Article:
A very politically interesting thing happened in Trinidad on Monday night when Afro businessman and former National Security Minister Austin Jack Warner took on the Hindu-dominated, governing People’s Partnership (PP) in an Indian heartland constituency and won, triggering fears about his alleged larger ambitions to either severely weaken the governing coalition or bring it down altogether.
Until late April when Warner, 70, resigned his parliamentary seat in Chaguanas West, gave up the chairmanship of the United National Congress (UNC) and quit as national security minister in the wake of an international corruption scandal, he had been the most powerful person in the cabinet of Prime Minister Kamla Persad-Bissessar.
He had also been the man who had put together the PP and was one of its main financiers, drawing millions from his personal wealth to swing it into power. All this has gone with the political wind that blew through Central Trinidad late Monday.
But that all changed when the prime minister said in late April that she had no choice but to boot him from her cabinet as investigative reports about his international financial dealings as a former vice-president for FIFA, the world governing body for soccer, had become too pervasive for her to ignore.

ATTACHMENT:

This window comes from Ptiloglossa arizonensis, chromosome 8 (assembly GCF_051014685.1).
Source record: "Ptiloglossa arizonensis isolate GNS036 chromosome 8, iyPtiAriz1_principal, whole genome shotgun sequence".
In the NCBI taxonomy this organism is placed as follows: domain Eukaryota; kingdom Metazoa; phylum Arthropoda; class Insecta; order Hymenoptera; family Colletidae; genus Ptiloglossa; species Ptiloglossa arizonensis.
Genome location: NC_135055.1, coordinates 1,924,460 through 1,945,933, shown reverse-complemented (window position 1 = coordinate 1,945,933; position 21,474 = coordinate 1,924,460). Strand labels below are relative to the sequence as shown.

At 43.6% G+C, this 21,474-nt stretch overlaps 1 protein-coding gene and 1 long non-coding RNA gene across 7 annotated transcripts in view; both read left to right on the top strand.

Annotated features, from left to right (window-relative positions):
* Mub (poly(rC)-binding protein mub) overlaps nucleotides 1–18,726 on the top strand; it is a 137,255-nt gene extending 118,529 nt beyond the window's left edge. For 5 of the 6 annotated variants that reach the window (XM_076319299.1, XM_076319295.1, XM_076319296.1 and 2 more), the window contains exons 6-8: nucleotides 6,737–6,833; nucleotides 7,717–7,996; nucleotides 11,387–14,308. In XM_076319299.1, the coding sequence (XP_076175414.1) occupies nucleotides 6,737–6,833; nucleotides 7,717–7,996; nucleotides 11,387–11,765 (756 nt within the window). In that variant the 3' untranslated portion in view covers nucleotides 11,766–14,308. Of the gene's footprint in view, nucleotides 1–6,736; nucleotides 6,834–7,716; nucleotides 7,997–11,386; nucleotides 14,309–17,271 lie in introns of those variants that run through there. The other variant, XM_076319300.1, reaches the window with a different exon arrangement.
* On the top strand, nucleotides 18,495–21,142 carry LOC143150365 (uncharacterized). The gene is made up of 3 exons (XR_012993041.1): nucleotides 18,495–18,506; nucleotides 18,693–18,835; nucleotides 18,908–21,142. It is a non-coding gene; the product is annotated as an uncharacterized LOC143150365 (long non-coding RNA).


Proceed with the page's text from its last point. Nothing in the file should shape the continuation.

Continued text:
So Warner decided to resign and then campaign afresh for his seat in Chaguanas West in Central Trinidad, a district where the UNC, the largest of the coalition partners, has traditionally won hands down, being 80 percent Indo Trinidadian.
Warner won about 70 percent of the vote, whipping the coalition’s candidate by more than a two-to-one margin and in so doing, has exposed the soft underbelly of a grouping facing credible and widespread allegations of corruption, nepotism and political arrogance.
Now, just hours after his resounding victory and the fact that he would be going into the 41-seat parliament with his newly minted Independent Liberal Party (ILP), have laid bare uncertainties about the future of the coalition, possible defections to Warner and how tough it would be for the PP to rally-out untill general elections in 2015.
This is so because of lingering fears that some of the prime minister’s legislators and cabinet members might defect to Warner’s ILP, eventually forming a grouping that could severely undermine her as the Express newspaper reported this week.
Two coalition members, Rodger Samuel and Winston “Gypsy” Peters have already publicly signaled as such on Wednesday.
Of the two, Peters was a bit clearer, saying that, “I don’t know what would happen tomorrow or the day after. I am a member of the UNC now. That’s what I am. And I am a loyal member of the UNC right now. But one never knows. Politics is a very fluid thing. One could never tell. One never knows what would happen in the future,” he said.
For his part, Samuels noted that he plans to tell the PM first that he is likely to leave shortly.